I’ve received questions from a few readers about various aspects of Lending Club. For the most part, these have centered on loan availability and selection criteria. With that in mind…
I thought it would be I’d share some tips that I’ve picked up over the years. Recall that, though my current stint with Lending Club only dates back a few months, I’ve dabbled with them off an on of a period of several years.
For starters, yes, due to the popularity of the platform, it can be difficult at times to find suitable notes. In fact, we went through a period a month or two ago when it was really difficult. There were fewer notes overall, and they were disappearing from the lending platform much more quickly than normal.
Since that time, I’m happy to report that the situation seems to have improved. Yes, the best (in my estimation, anyway) loans still go quickly, but it’s not particularly difficult to deploy your money if you know what you’re doing.
Here are some tips…
Automate your loan selection
First and foremost, you need to automate your loan selection. I say this for two reasons: (1) you can waste a lot of time reading through loan applications, and (2) as noted above, the best loans are funded rather quickly.
The good news is that Lending Club offers filters that can be fine-tuned to suit your tastes and then saved. From there, it’s just a matter of running the filter and investing in any notes that match.
I’ve detailed my loan selection criteria in the past.
Know when new loans are listed
Of course, having awesome filters doesn’t really help if there aren’t any matching loans on the market when you stop by. Yes, there are always loans available, but the ones that hang around aren’t very attractive.
As it turns out, Lending Club adds new loans to their platform every day at 6AM, 10AM, 2PM and 6PM Pacific. Thus, you would be well advised to and run your filters at these specific times of day.
I actually have reminders that pop up on my computer at 9AM, 1PM, 5PM, and 9PM Eastern. If I don’t have any cash that needs to be invested, I ignore them. If I do, and I have a spare moment, I pop in and run my filters.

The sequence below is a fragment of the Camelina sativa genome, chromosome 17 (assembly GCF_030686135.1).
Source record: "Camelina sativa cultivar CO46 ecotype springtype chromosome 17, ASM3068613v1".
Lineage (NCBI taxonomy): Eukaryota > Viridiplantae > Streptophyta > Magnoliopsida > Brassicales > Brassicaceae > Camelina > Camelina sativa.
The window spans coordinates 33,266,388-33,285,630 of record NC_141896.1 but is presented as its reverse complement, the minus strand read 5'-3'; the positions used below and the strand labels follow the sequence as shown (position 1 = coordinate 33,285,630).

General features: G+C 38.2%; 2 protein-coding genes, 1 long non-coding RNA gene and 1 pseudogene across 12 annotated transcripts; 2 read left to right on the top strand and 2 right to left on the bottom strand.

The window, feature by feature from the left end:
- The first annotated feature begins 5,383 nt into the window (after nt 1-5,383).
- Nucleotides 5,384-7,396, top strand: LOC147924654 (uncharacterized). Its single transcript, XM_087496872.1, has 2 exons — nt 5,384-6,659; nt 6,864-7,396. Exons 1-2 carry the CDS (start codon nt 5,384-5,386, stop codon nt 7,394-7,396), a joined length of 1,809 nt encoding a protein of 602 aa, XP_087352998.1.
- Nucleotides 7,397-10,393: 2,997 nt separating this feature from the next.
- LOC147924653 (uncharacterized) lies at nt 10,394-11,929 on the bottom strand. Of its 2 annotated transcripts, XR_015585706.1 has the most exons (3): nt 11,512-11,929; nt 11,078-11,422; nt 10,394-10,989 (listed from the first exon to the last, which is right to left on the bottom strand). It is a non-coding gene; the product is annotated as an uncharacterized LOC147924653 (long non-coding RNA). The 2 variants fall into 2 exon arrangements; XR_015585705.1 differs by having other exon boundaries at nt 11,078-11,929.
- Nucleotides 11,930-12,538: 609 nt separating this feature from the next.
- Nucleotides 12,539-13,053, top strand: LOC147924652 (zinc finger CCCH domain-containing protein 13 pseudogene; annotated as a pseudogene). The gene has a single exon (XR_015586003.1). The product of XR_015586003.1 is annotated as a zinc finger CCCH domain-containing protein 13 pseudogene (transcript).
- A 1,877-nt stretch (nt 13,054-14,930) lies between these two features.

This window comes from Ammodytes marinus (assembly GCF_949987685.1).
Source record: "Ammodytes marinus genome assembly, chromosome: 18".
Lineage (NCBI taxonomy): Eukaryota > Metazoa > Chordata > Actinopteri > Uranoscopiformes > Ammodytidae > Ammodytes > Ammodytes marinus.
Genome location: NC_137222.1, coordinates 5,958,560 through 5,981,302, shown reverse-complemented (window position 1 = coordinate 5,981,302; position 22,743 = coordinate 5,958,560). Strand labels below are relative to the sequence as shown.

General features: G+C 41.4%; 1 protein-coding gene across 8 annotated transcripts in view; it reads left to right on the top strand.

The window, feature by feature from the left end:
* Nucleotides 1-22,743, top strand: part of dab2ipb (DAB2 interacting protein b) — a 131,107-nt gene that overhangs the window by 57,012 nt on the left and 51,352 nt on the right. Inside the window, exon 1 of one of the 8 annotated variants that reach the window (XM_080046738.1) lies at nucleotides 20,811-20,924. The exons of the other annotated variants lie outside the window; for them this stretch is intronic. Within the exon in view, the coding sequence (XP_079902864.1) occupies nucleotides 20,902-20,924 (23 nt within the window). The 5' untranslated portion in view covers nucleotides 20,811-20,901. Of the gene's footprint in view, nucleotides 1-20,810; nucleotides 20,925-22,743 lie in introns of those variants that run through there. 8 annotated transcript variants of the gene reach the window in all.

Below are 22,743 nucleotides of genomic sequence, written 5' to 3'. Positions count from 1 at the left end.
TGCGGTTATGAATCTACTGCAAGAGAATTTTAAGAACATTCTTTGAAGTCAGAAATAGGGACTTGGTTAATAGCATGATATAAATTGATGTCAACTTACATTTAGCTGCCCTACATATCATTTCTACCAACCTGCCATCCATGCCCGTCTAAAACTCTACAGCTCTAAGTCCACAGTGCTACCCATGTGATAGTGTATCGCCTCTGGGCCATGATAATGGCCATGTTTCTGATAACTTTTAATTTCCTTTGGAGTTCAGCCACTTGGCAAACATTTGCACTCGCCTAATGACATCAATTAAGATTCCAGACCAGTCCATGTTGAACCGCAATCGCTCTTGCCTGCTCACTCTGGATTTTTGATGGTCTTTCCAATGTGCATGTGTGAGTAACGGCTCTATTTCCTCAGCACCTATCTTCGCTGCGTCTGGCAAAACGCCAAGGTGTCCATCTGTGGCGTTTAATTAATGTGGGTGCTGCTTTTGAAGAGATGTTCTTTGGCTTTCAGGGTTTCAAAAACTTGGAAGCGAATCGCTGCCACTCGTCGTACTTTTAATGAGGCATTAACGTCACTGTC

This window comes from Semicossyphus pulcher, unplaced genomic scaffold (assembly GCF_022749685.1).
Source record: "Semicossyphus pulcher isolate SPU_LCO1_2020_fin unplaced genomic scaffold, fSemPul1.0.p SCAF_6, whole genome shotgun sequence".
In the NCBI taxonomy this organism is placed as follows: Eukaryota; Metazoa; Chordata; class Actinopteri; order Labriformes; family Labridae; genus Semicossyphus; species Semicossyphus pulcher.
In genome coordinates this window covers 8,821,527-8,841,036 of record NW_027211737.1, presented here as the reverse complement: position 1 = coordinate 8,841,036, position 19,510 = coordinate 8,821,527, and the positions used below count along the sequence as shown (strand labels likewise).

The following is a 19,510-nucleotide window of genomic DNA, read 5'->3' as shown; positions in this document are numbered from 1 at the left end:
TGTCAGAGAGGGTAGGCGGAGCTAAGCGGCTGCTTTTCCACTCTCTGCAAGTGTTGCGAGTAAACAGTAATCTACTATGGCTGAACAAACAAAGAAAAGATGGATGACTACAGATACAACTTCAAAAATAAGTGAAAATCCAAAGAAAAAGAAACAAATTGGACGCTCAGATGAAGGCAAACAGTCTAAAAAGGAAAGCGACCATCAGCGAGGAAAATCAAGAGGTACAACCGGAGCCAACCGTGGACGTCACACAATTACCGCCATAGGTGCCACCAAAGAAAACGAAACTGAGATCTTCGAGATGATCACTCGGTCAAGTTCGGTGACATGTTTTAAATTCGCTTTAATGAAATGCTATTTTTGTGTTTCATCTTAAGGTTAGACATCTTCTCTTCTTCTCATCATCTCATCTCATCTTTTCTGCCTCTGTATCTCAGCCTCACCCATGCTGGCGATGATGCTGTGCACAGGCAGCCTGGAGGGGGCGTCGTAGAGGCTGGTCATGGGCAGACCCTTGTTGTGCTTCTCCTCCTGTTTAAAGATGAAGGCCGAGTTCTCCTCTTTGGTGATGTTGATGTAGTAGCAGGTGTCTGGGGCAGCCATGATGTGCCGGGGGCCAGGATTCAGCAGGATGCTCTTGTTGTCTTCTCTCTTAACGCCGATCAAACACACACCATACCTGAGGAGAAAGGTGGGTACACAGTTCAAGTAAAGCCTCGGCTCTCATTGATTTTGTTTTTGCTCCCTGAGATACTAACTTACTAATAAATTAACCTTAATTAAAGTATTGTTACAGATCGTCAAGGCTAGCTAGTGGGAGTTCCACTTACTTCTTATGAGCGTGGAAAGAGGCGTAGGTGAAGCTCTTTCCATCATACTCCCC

Act quickly when you see a match
This is important… Even though loan availability has improved somewhat, the best loans often receive full funding within a few minutes of hitting the market.
Thus, when you see matches, add them throw them in your “cart” right away and execute your order. If you don’t, they may be gone by the time you try to act on them, and you’ll be left to pick through the dregs.
As noted above, I no longer bother reading the loan applications. With sufficiently detailed filters, I’m not sure there’s much additional (useful) information included in the application.
Protip: I always buy $50 notes (see below). If more loans match than I have funds available, I always select those with the highest interest rates (i.e., lowest grade) in hopes of maximizing my returns while still controlling risk (thanks to specific filter criteria).
Adjust your note size
In my view, it’s important to strike a balance between diversification and efficiency. Said another way, I want to invest in a variety of loans to minimize the risk associated with any one borrower, but I also want to deploy my cash quickly.
For my purposes, I’ve found that $50 notes (i.e., $50 invested per loan) strikes a nice balance. My exposure to any one borrower still isn’t all that big and I only need to find half as many good loans as if I was investing the $25 minimum in each.
Reinvest your money asap
Finally, it’s important to keep in mind that your idle cash doesn’t earn any interest. Thus, you need to keep your money invested.
Each month, you’ll receive payments that include a return of principal plus interest. If you don’t reinvest regularly, your cash will pile up while your portfolio shrinks.
To make this as easy and painless as possibly, you can set up an alert that will notify you when your cash balance reaches a certain level.
To do so, click the “Account” link at the top of the page and then the “Alert” link from your account summary.